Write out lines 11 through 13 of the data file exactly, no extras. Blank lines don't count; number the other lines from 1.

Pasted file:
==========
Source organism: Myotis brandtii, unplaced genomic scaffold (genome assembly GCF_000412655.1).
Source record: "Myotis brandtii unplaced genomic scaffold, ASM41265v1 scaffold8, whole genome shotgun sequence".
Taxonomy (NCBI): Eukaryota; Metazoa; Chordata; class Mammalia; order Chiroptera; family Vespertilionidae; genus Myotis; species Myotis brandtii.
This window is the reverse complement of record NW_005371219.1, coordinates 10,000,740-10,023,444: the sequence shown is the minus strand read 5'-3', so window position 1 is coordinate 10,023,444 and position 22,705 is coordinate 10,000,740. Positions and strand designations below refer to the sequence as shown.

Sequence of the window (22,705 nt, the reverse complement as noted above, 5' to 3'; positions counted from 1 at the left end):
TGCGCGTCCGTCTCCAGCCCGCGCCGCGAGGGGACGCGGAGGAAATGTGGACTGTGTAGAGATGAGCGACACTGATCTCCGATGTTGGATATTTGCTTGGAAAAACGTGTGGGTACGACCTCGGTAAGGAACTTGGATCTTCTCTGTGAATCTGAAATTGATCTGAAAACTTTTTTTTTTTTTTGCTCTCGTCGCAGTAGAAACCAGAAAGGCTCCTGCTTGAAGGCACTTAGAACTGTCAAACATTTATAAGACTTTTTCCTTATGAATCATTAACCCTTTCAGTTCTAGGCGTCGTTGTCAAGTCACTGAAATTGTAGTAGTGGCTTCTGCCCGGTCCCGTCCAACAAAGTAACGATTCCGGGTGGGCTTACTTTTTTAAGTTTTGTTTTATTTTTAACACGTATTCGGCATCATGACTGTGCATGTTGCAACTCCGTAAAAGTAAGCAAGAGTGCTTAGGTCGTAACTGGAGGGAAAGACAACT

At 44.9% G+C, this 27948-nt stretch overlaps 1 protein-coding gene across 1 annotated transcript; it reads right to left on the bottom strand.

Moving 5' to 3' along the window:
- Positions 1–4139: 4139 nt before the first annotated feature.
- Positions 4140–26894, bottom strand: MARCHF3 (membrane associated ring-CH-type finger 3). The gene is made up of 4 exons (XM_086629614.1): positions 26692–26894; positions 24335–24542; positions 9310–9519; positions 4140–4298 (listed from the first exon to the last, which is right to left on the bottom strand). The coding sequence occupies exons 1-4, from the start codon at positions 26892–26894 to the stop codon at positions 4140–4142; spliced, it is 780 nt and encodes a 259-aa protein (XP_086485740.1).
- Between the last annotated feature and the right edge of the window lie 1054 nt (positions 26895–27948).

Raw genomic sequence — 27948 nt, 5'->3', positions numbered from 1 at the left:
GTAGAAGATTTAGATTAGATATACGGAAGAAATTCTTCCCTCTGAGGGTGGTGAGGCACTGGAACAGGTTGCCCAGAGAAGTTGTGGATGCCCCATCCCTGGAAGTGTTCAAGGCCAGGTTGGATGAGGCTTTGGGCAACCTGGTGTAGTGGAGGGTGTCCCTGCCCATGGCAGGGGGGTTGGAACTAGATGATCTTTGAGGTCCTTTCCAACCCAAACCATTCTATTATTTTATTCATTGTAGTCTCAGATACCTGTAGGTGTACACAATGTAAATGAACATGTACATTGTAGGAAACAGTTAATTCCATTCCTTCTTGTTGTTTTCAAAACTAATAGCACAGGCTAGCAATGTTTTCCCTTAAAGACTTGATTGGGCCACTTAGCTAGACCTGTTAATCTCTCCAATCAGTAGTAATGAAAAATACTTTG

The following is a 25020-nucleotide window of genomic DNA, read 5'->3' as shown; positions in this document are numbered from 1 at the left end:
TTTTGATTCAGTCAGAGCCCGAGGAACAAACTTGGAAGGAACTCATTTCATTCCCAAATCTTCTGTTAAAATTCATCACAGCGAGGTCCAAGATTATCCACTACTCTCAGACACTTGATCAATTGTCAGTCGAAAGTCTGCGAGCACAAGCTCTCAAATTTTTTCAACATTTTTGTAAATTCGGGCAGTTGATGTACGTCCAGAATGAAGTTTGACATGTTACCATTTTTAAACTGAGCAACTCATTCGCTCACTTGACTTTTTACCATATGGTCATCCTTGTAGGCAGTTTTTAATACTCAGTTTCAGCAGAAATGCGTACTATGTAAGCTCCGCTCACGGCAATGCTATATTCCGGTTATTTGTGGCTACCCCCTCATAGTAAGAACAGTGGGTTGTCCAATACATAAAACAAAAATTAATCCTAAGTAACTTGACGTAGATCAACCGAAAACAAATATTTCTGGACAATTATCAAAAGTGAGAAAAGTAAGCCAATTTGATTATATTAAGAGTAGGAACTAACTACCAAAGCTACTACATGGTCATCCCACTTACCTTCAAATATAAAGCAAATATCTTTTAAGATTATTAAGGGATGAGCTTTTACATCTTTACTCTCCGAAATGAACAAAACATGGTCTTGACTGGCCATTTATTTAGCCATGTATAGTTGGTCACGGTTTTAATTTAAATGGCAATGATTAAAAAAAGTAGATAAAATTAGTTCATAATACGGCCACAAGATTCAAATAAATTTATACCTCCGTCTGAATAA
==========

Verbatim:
- Between the last annotated feature and the right edge of the window lie 1054 nt (positions 26895–27948).

Raw genomic sequence — 27948 nt, 5'->3', positions numbered from 1 at the left:
GTAGAAGATTTAGATTAGATATACGGAAGAAATTCTTCCCTCTGAGGGTGGTGAGGCACTGGAACAGGTTGCCCAGAGAAGTTGTGGATGCCCCATCCCTGGAAGTGTTCAAGGCCAGGTTGGATGAGGCTTTGGGCAACCTGGTGTAGTGGAGGGTGTCCCTGCCCATGGCAGGGGGGTTGGAACTAGATGATCTTTGAGGTCCTTTCCAACCCAAACCATTCTATTATTTTATTCATTGTAGTCTCAGATACCTGTAGGTGTACACAATGTAAATGAACATGTACATTGTAGGAAACAGTTAATTCCATTCCTTCTTGTTGTTTTCAAAACTAATAGCACAGGCTAGCAATGTTTTCCCTTAAAGACTTGATTGGGCCACTTAGCTAGACCTGTTAATCTCTCCAATCAGTAGTAATGAAAAATACTTTG